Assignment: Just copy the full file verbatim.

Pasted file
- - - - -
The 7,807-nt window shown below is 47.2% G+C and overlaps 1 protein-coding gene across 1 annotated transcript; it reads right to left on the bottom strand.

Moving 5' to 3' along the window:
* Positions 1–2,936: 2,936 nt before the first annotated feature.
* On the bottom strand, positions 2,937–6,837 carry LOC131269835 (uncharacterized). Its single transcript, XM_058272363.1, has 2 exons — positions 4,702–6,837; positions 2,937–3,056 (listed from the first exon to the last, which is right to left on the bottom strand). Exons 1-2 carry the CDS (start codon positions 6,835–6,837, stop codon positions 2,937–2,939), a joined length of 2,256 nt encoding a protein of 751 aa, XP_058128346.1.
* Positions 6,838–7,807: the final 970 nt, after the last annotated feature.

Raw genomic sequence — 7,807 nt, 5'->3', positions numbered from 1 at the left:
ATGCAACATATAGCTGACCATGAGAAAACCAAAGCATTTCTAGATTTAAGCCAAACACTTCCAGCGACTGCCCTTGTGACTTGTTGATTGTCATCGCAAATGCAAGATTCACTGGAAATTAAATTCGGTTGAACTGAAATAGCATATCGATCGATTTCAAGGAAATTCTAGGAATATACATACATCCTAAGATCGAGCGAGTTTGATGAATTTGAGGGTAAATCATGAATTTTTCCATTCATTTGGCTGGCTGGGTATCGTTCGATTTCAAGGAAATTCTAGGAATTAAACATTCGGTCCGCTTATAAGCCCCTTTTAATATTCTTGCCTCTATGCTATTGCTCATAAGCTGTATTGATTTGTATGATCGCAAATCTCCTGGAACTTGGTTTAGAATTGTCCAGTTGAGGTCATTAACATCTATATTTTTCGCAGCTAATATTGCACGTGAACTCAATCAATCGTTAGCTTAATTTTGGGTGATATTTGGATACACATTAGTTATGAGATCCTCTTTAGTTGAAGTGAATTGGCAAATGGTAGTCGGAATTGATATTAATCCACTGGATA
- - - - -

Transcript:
The 7,807-nt window shown below is 47.2% G+C and overlaps 1 protein-coding gene across 1 annotated transcript; it reads right to left on the bottom strand.

Moving 5' to 3' along the window:
* Positions 1–2,936: 2,936 nt before the first annotated feature.
* On the bottom strand, positions 2,937–6,837 carry LOC131269835 (uncharacterized). Its single transcript, XM_058272363.1, has 2 exons — positions 4,702–6,837; positions 2,937–3,056 (listed from the first exon to the last, which is right to left on the bottom strand). Exons 1-2 carry the CDS (start codon positions 6,835–6,837, stop codon positions 2,937–2,939), a joined length of 2,256 nt encoding a protein of 751 aa, XP_058128346.1.
* Positions 6,838–7,807: the final 970 nt, after the last annotated feature.

Raw genomic sequence — 7,807 nt, 5'->3', positions numbered from 1 at the left:
ATGCAACATATAGCTGACCATGAGAAAACCAAAGCATTTCTAGATTTAAGCCAAACACTTCCAGCGACTGCCCTTGTGACTTGTTGATTGTCATCGCAAATGCAAGATTCACTGGAAATTAAATTCGGTTGAACTGAAATAGCATATCGATCGATTTCAAGGAAATTCTAGGAATATACATACATCCTAAGATCGAGCGAGTTTGATGAATTTGAGGGTAAATCATGAATTTTTCCATTCATTTGGCTGGCTGGGTATCGTTCGATTTCAAGGAAATTCTAGGAATTAAACATTCGGTCCGCTTATAAGCCCCTTTTAATATTCTTGCCTCTATGCTATTGCTCATAAGCTGTATTGATTTGTATGATCGCAAATCTCCTGGAACTTGGTTTAGAATTGTCCAGTTGAGGTCATTAACATCTATATTTTTCGCAGCTAATATTGCACGTGAACTCAATCAATCGTTAGCTTAATTTTGGGTGATATTTGGATACACATTAGTTATGAGATCCTCTTTAGTTGAAGTGAATTGGCAAATGGTAGTCGGAATTGATATTAATCCACTGGATA